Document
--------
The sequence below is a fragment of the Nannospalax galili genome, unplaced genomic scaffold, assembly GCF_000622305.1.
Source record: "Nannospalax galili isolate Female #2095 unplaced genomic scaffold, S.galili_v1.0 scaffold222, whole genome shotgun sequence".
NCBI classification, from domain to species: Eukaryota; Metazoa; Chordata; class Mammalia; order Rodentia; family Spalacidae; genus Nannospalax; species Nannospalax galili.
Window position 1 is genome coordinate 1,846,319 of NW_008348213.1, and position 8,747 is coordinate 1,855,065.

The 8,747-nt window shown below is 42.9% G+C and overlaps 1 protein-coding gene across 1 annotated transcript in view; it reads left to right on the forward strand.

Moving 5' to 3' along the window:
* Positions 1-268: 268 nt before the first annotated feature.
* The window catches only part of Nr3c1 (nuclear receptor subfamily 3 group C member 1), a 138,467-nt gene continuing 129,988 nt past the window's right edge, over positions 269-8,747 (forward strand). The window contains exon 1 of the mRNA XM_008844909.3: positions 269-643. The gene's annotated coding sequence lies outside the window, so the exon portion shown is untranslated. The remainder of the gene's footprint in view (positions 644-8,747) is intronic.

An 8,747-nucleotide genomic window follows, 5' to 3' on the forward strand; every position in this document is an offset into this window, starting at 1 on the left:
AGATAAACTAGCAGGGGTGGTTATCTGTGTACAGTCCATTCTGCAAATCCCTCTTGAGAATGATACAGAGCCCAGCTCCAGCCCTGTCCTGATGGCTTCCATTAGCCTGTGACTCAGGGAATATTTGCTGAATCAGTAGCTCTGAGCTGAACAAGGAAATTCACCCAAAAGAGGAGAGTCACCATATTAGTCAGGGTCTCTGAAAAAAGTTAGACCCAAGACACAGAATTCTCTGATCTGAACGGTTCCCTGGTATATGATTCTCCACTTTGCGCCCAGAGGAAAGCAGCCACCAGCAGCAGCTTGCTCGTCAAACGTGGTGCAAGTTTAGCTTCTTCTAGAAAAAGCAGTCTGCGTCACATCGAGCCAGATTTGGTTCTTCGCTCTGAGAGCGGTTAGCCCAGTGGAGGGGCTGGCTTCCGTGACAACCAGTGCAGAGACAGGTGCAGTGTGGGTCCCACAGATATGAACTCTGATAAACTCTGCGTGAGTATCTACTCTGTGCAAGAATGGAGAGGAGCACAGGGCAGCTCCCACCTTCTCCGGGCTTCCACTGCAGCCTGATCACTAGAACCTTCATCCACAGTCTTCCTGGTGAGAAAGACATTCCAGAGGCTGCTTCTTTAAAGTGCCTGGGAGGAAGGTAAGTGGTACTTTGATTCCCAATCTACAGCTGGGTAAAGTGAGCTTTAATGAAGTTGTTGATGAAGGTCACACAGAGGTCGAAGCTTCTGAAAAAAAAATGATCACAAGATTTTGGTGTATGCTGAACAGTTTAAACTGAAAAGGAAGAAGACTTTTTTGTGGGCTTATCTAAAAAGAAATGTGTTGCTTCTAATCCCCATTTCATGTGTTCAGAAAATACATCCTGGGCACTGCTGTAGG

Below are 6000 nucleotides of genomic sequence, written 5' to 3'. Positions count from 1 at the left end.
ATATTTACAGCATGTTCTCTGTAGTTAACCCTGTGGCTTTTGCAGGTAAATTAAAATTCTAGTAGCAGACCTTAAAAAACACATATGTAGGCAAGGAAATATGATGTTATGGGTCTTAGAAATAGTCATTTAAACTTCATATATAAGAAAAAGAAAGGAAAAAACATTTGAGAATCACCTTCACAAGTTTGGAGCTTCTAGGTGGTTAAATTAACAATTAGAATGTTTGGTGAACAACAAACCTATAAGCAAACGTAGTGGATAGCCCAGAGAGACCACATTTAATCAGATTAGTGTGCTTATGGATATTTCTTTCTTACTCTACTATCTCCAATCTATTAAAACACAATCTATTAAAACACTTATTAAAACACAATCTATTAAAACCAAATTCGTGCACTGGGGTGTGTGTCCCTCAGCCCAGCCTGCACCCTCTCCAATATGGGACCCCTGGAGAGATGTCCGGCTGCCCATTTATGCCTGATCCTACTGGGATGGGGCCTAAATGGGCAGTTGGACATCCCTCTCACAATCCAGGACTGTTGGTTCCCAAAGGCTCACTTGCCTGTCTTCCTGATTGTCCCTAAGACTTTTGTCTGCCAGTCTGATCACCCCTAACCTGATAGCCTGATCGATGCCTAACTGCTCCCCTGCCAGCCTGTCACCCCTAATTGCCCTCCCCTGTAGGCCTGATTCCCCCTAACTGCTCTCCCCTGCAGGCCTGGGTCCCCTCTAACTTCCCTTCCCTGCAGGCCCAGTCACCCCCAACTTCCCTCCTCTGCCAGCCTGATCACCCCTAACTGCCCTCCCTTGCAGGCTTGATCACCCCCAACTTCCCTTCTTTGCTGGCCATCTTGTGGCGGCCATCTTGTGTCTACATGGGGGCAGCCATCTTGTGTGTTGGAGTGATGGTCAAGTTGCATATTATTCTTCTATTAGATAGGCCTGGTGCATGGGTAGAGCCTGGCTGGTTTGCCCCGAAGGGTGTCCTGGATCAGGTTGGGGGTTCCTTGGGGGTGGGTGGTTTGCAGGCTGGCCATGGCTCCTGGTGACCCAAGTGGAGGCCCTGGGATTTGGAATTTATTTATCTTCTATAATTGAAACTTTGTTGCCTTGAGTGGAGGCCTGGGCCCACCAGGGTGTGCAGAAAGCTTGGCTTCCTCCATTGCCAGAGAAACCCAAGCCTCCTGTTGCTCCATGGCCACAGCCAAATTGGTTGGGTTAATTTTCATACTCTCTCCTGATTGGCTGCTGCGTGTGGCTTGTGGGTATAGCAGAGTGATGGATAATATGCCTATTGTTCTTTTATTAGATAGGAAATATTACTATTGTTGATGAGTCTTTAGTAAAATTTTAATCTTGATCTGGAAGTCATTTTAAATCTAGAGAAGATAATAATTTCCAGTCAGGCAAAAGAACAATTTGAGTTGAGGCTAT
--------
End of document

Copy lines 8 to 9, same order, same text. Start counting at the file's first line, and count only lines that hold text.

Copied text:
* The window catches only part of Nr3c1 (nuclear receptor subfamily 3 group C member 1), a 138,467-nt gene continuing 129,988 nt past the window's right edge, over positions 269-8,747 (forward strand). The window contains exon 1 of the mRNA XM_008844909.3: positions 269-643. The gene's annotated coding sequence lies outside the window, so the exon portion shown is untranslated. The remainder of the gene's footprint in view (positions 644-8,747) is intronic.

An 8,747-nucleotide genomic window follows, 5' to 3' on the forward strand; every position in this document is an offset into this window, starting at 1 on the left: